Beijing-Hong Kong (AsiaNews/Agencies) Zhao Ziyang's death was front-page news around the world but not in China. The event was reported in a four-line news release by China's Xinhua news agency and was carried on some websites, but neither television nor the evening papers saw fit to inform the public about it.
Furthermore, the government stopped online chat rooms from talking about the event. Sina.com and Sohu.com, two of the country's most popular websites, were immediately blocked. A manager for Sina.com said that "everyone could figure out the reasons"orders "from higher up" had come down with instructions to shut down all chat rooms discussing Zhao's death.
Only on a few university websites such as those of Qinghua and Beida, did comments make it online. However, since universities are closed for winter break these venues were not much visited.
The way Zhao is being treated in death is closely related to the suppression of the pro-democracy movement in 1989.
In response to reporters' questions in a press conference today, China's Foreign Minister Kong Quan, once again defended the actions of his government.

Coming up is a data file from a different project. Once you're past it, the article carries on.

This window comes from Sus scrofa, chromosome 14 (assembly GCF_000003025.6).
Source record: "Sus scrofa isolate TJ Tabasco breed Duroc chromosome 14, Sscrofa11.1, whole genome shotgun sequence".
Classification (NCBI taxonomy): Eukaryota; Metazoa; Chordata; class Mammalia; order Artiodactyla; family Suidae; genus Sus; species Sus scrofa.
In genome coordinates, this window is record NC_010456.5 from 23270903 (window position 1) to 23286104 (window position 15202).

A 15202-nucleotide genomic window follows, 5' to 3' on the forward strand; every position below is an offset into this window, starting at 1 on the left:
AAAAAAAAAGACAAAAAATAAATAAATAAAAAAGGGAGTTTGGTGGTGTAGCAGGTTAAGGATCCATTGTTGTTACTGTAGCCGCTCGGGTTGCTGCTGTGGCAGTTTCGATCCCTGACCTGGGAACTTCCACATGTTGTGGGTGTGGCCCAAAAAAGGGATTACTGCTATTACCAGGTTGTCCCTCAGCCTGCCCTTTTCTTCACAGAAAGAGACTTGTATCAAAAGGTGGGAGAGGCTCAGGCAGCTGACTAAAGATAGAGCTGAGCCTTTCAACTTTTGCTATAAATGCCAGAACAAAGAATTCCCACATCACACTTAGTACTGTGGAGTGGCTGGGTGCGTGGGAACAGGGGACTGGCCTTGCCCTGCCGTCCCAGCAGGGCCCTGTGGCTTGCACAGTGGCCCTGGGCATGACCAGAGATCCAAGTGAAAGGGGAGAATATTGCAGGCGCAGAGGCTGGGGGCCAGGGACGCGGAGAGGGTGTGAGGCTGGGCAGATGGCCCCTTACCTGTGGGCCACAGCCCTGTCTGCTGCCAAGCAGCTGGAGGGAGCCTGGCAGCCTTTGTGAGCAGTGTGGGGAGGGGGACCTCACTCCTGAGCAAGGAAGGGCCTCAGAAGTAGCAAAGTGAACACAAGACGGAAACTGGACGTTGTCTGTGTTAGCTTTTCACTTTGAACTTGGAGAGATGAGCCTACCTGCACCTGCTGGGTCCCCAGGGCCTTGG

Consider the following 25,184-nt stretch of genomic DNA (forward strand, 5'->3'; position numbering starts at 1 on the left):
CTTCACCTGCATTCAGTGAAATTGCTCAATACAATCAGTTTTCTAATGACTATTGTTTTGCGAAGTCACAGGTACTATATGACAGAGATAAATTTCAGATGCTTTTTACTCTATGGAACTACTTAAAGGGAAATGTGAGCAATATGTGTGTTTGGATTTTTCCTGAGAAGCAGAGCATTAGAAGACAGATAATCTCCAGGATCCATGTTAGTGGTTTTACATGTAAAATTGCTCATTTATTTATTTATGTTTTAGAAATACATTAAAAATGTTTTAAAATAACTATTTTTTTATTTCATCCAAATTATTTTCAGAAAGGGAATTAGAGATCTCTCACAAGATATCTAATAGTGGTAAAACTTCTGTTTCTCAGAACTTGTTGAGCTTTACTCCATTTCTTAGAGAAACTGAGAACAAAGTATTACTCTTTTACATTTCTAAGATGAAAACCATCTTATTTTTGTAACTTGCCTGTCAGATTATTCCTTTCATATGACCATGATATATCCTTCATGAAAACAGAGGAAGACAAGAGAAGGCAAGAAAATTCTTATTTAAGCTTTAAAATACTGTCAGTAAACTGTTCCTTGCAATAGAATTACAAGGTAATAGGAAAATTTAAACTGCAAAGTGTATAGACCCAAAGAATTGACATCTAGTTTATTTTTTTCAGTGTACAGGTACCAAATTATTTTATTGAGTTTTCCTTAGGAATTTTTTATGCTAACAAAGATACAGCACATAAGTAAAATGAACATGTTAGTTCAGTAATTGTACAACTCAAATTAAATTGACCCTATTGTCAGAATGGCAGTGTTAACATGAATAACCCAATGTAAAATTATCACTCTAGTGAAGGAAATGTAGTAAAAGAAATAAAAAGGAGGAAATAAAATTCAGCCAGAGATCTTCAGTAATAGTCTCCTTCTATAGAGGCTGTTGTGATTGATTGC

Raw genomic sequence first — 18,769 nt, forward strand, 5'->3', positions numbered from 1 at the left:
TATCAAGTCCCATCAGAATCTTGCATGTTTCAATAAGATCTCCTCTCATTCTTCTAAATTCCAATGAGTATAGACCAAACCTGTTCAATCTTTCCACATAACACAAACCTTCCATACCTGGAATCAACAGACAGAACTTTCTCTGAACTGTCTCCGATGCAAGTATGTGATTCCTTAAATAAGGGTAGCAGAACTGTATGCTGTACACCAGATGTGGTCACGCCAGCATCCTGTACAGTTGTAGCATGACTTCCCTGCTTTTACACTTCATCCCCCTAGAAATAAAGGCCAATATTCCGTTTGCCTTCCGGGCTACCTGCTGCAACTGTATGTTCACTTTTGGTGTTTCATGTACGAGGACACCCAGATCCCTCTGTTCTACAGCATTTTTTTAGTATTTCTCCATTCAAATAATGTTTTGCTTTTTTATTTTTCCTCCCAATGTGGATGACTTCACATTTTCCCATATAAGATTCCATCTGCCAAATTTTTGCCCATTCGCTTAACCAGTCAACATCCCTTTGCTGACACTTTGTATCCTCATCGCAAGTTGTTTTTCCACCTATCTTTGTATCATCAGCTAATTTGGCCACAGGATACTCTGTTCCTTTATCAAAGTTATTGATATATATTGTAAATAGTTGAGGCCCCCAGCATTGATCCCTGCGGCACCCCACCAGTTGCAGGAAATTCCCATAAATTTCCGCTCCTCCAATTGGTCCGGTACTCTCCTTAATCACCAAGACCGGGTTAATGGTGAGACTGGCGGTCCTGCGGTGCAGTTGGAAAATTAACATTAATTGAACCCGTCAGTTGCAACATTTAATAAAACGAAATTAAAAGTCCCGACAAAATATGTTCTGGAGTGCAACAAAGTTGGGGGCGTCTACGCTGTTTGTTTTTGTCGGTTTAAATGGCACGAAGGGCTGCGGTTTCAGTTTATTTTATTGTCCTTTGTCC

"The political disturbance and the problem of Zhao himself have already passed. What happened in 1989 has reached its conclusion," Kong said.
"The past 15 years have shown China's decision was correct. China's stability and development are in the interest of China and in the interest of the whole world. What happened in the past few years has already proven the judgment then was right," he added.
In Hong Kong, Legislative Council President Rita Fan turned down a request that the council observe a minute of silence for Zhao.
In 1984 Zhao Ziyang and then British Prime Minister Margaret Thatcher signed a Joint Sino-British Declaration on the future of Hong Kong to return the territory to China whilst guaranteeing it a high degree of autonomy.